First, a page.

Singh told the court that the SIT would give a list of documents to the chief secretary and director general of police (DGP) of Manipur to ensure that all the materials were made available to the probe team or at least, an explanation on which documents were not available and why was given.

“We would require this to be done in a time-bound manner,” the bench observed, while noting that in the status report filed by the SIT, there were several entries concerning non-supply of documents by the police and other agencies.

The apex court directed the in-charge of the SIT, Sharad Aggarwal, to furnish the list within a week and said it expected that the chief secretary and DGP of the north-eastern state would respond to it “positively within three weeks”.

“On the basis of the material on record i.e. the report of the CFSL (Central Forensic Sciences Laboratory) and documents and statements of witnesses, we expect the SIT to conclude the investigations by June 30, 2018 in respect of cases pertaining to Table II (judicial inquiry and high court cases) and III (NHRC) and file the final report under section 173, CrPC,” the court said.

As many as 31 FIRs have been lodged by the SIT under the category of cases in Tables II and III.

During the hearing, the CFSL director assured the court that the reconstruction of the crime scene would be done expeditiously and he would ensure that the tasks pending with the department were completed at the earliest.

The apex court had earlier directed the SIT to expedite its probe into the alleged fake encounters, which had come under the scanner of the NHRC, the Gauhati High Court and some commissions of inquiry.

The court had, on February 12, expressed its displeasure over the progress of the SIT probe in these cases and observed that something was “terribly wrong”.

The court, which is hearing a PIL seeking a probe into as many as 1,528 cases of alleged extra-judicial killings in Manipur, had on July 14 last year set up the SIT and ordered registration of FIRs and a probe into the alleged extra-judicial killings in the north-eastern state.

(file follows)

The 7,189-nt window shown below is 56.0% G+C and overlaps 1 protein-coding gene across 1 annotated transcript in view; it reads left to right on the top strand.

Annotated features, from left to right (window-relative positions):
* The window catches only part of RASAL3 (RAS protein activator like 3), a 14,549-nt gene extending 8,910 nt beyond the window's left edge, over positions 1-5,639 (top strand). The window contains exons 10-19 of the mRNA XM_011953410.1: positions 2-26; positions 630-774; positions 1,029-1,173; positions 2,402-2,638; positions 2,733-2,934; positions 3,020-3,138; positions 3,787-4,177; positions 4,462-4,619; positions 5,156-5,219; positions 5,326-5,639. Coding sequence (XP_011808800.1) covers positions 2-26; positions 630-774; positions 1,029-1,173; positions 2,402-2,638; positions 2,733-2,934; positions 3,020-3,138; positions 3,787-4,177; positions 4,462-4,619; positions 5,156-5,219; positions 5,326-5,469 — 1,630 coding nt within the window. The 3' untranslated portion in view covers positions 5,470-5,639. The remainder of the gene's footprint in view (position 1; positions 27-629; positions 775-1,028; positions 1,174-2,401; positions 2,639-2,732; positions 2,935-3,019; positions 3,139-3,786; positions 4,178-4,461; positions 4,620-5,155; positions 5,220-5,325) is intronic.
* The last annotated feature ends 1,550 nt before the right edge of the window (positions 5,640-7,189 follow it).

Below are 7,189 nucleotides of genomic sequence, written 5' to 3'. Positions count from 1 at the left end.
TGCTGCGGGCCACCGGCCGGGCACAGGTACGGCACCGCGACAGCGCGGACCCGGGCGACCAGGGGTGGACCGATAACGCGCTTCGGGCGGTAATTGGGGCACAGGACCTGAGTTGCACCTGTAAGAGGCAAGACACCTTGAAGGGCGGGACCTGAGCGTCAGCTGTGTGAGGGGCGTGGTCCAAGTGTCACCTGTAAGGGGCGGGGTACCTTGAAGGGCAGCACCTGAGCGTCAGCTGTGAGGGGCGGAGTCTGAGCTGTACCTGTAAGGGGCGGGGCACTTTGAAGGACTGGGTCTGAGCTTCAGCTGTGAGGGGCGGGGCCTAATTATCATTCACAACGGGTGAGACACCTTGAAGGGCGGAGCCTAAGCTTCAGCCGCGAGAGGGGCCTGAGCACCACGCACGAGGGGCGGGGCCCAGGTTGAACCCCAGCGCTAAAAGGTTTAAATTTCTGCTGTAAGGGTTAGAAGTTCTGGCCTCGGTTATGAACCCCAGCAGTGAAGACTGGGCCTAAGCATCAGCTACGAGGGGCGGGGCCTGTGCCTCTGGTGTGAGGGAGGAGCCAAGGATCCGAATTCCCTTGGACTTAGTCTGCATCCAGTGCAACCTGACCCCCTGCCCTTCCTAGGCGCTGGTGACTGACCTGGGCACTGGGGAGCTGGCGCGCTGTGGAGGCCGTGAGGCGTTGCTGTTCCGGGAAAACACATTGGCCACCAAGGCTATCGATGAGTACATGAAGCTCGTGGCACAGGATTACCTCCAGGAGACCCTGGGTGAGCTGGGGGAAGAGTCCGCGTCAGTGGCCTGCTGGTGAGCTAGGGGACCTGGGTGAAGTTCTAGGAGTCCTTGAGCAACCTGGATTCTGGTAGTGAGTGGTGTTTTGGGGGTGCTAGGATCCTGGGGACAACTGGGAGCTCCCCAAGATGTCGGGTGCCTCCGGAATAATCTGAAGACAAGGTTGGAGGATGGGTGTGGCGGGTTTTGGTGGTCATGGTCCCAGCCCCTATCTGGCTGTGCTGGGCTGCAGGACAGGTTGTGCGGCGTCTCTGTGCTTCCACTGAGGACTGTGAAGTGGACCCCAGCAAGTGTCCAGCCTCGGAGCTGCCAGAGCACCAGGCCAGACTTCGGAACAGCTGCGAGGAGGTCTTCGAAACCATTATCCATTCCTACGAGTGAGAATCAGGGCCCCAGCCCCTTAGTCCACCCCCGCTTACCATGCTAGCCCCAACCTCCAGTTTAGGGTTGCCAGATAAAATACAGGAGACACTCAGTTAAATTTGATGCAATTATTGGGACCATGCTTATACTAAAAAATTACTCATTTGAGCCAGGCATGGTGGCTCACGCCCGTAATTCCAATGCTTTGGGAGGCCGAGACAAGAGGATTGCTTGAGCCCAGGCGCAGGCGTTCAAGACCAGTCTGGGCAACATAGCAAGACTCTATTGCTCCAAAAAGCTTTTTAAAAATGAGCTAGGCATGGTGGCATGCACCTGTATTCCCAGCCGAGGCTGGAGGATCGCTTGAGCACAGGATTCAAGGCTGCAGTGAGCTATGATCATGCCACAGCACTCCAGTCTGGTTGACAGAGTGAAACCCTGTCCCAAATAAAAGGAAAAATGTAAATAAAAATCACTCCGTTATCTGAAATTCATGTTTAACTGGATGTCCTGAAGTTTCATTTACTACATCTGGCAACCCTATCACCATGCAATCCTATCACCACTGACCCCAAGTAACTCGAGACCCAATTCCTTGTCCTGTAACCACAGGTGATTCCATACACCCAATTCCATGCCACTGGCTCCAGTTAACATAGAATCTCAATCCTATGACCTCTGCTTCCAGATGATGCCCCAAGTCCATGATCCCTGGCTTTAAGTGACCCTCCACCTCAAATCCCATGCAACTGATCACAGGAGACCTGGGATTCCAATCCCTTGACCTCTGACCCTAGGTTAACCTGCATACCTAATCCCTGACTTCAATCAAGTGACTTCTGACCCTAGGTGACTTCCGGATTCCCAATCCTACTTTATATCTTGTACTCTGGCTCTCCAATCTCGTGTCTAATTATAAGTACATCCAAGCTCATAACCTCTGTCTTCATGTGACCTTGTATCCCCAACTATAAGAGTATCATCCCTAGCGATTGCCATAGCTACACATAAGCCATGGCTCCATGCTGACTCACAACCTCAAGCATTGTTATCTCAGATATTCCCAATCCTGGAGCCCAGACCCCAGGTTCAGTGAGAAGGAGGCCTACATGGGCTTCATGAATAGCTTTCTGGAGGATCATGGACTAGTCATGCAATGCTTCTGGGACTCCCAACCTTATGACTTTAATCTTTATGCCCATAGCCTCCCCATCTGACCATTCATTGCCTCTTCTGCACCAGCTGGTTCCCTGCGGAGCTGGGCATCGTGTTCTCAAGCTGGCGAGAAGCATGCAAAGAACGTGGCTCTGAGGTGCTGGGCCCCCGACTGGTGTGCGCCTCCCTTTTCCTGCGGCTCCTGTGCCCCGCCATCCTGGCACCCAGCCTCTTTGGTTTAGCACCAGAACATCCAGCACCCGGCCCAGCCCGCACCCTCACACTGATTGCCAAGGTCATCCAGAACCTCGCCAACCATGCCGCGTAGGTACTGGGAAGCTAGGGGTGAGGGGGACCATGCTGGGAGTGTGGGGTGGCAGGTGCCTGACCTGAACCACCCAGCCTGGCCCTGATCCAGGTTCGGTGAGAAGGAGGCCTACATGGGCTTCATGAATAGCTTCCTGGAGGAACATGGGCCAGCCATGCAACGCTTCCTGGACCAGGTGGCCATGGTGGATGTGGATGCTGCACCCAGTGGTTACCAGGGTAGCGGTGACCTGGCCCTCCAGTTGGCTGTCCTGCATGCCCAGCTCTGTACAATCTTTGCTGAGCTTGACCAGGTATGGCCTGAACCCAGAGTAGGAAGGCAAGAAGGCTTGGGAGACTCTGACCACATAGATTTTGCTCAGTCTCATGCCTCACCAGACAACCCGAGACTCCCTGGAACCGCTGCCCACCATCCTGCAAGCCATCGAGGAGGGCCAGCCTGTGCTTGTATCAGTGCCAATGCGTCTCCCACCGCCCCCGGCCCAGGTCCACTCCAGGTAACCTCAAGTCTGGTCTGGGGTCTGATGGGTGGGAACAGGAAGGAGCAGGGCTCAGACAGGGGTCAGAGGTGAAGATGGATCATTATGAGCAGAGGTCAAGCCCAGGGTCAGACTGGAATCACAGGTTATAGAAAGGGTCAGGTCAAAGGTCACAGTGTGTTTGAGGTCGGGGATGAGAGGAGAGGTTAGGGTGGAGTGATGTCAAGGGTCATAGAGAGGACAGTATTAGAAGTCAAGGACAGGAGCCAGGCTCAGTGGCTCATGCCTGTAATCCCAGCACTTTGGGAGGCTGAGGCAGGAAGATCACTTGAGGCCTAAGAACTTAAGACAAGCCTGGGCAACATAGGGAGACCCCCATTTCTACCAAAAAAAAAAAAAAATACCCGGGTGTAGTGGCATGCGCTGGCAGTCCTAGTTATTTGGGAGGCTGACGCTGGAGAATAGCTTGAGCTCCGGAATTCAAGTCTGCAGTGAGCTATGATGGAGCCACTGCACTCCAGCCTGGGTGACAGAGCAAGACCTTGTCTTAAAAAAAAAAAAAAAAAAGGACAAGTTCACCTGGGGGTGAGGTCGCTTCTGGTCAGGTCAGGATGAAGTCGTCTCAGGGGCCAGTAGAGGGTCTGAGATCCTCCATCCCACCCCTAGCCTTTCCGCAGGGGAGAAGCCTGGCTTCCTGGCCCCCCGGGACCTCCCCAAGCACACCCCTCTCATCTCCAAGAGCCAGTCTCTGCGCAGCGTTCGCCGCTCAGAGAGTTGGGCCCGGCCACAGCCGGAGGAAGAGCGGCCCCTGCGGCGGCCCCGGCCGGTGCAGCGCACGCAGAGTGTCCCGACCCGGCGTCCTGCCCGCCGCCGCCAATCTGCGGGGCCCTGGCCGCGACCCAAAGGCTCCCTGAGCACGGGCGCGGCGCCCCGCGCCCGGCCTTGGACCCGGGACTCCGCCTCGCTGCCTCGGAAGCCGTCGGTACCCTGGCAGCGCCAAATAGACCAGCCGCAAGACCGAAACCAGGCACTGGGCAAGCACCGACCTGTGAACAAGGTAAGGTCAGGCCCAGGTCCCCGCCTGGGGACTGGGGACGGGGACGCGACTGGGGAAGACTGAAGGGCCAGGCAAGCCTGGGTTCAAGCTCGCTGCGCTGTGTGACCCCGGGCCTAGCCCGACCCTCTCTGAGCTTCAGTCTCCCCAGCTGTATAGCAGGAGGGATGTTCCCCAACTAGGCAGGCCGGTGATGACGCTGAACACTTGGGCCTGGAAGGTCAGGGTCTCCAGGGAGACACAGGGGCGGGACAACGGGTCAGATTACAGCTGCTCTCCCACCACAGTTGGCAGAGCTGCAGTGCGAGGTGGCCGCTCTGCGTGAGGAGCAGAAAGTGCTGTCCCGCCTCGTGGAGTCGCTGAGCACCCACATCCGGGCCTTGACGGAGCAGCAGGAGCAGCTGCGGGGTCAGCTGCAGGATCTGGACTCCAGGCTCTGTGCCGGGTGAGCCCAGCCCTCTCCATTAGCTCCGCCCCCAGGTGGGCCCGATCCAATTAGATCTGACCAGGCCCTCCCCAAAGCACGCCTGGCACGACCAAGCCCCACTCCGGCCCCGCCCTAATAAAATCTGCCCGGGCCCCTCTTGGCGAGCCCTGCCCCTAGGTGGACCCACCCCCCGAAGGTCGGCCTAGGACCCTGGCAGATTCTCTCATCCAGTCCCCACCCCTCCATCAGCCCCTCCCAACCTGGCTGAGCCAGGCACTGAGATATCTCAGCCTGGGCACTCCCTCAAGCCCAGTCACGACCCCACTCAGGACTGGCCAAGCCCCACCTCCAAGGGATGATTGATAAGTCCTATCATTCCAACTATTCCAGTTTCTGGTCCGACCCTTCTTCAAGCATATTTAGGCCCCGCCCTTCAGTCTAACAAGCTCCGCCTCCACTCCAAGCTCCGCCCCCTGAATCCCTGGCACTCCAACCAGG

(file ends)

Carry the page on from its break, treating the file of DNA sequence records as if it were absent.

Supreme Court concerned about overcrowding in prisons, asks HCs to look into issue

The Supreme Court has expressed concern about overcrowding in prisons across the country, in some cases beyond 150 per cent of the capacity, and asked all the high courts to consider the issue as it involves “violation of human rights”.

The supreme court requested the chief justices of the high courts to take up the matter as a suo-motu (on its own) writ petition and referred to a note given by an advocate, assisting the court as an amicus curiae, in this regard.

“It appears from the note given by amicus curiae that the issue of overcrowding in prisons is not being taken seriously by the prison authorities. There are several prisons where the overcrowding is well beyond 100 per cent and in some cases it exceeds 150 per cent,” a bench of justices Madan B Lokur and Deepak Gupta said.

“In our opinion, this matter should be considered by each high court independently with the assistance of the State Legal Services Authority/High Court Legal Services Committee so that there is some sanity in the overcrowding in prisons since it involves violation of human rights,” it said.

The bench asked the apex court’s secretary general to send a copy of its order to the registrar general of every high court for necessary steps and report back to it.

The apex court also dealt with the issue of vacancy of staff in jails and observed that “little interest” was being shown by the authorities and state governments in recruiting staff in prisons.

It asked the chief justice of each high court to also take up this issue as a suo-motu writ petition.

Meanwhile, the Centre informed the bench that the Ministry of Women and Child Development was conducting a study through the National Commission for Women and the National Law University on women prisoners and their children and it would be completed by June 30.

The government said that the ministry would look into the study and take necessary steps within three weeks.

The bench has posted the matter for further hearing on August 2.

The Centre also apprised the court that steps were being taken to encourage setting up of ‘open prisons’ and a model uniform rules for the administration of open correctional institutions have already been framed.

Semi-open prisons or open prisons allow convicts to work outside the jail premises and earn a livelihood and return in the evening.